Could Britain have a new prime minister as early as this afternoon?
Rishi Sunak has, at the time of writing, more than 160 MPs supporting his bid to succeed Liz Truss as Tory leader, while his rival, Penny Mordaunt, is yet to break 30. With the threshold for the members’ ballot set at 100, the former chancellor is strongly favoured to win, after Boris Johnson pulled out of the race last night.
Watching Johnson’s desperate efforts to get his old job back has been fascinating. The interest rate demanded by investors buying government gilts rose sharply as he became the bookies’ favourite on his dash back from the Caribbean; the markets panicked over the return of his chaotic leadership.
Johnson’s campaign made a highly dubious claim on Saturday that he had 100 backers, but few were prepared to go on record (in the end Team Boris declared they had 102, admitting that, despite 24 hours of phone-banking, briefing and bigging up Johnson myths, they had signed up a maximum of two additional allies).
Attempts at striking deals with Mordaunt and Sunak were roundly rejected amid reports some MPs would resign the whip if Johnson was returned to No 10. And finally, Johnson convinced James Cleverly and Nadhim Zahawi to go public with their endorsements just before he exited the contest, leaving his two closest allies facing ridicule and contempt.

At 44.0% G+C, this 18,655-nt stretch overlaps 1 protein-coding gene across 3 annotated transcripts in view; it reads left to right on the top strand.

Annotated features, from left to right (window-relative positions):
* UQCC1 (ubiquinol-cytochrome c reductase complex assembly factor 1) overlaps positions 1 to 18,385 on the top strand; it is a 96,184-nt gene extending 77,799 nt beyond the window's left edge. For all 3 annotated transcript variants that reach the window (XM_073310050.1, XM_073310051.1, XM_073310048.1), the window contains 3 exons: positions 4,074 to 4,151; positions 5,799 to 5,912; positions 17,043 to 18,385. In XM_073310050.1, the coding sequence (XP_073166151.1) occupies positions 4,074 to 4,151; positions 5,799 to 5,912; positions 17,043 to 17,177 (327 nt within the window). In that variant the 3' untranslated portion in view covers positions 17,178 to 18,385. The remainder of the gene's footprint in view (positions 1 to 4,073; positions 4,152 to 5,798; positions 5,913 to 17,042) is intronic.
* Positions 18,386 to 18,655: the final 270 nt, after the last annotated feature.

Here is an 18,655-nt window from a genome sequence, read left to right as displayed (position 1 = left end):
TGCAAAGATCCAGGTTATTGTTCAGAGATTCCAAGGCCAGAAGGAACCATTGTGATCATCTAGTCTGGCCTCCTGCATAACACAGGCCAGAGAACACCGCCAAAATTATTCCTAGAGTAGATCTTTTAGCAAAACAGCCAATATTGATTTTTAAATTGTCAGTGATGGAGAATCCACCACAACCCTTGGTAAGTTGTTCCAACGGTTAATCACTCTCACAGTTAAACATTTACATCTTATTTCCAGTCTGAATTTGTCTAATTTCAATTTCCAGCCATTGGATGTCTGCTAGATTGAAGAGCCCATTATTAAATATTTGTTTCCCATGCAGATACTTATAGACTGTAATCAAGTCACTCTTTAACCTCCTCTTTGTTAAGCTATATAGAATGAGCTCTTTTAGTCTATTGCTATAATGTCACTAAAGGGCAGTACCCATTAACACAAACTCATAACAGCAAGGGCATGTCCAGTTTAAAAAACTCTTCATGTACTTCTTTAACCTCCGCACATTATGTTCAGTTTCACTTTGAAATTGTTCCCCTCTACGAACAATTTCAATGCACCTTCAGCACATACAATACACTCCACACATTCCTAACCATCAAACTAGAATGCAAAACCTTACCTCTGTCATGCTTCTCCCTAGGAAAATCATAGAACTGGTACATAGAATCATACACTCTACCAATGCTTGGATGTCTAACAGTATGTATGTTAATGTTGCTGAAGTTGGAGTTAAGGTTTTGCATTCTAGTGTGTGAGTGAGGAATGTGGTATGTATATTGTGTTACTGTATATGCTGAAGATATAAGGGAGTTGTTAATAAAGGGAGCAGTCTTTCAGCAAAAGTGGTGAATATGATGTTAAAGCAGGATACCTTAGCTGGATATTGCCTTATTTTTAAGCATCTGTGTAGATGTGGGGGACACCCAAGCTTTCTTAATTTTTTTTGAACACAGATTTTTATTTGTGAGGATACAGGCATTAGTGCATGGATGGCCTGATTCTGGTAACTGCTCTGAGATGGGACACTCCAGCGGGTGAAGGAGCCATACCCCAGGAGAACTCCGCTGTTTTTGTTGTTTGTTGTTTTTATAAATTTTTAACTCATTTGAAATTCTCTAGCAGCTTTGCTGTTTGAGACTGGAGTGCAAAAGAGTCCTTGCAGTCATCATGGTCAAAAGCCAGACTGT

But what would be a bracing experience for most politicians does not seem to have deterred the man who would be “world king”. Johnson blithely signed off his statement confirming he was out: “I believe I have much to offer but I am afraid that this is simply not the right time.”
If Sunak is the only candidate to meet the 100-MP target, today will effectively be a coronation. However, there could be a final twist to the tale. Mordaunt backers told the BBC this morning they were “very confident” she had 100 and that “Penny will be on the ballot”.
It remains to be seen whether pressure from Sunak-backers will cause Mordaunt to drop out this morning, with or without the numbers, or whether she will push for a members’ vote.
Whoever becomes prime minister will not be celebrating long. Truss’s disastrous mini-Budget has created a £40bn hole in the public finances, meaning there will be tax rises and spending cuts. There are more than 60,000 cases in the court backlog and the new Metropolitan Police chief, Mark Rowley, has said a growing number of criminals are pleading not guilty in the hope their trial is delayed or dropped. The NHS is braced for its toughest ever winter, with Covid resurgent, waiting lists and A&E delays at record highs, and 100,000 staff vacancies.
Strikingly, none of the candidates have faced scrutiny over what they plan to do with power. Would Sunak look to, say, the defence budget (due to rise to 3 per cent of GDP by 2030), levelling-up projects or foreign aid for savings? If he plans to break the promise he made as chancellor to raise benefits in line with inflation, there is no way for the public to hold him accountable. MPs have been thrashing out these all-important arguments behind closed doors.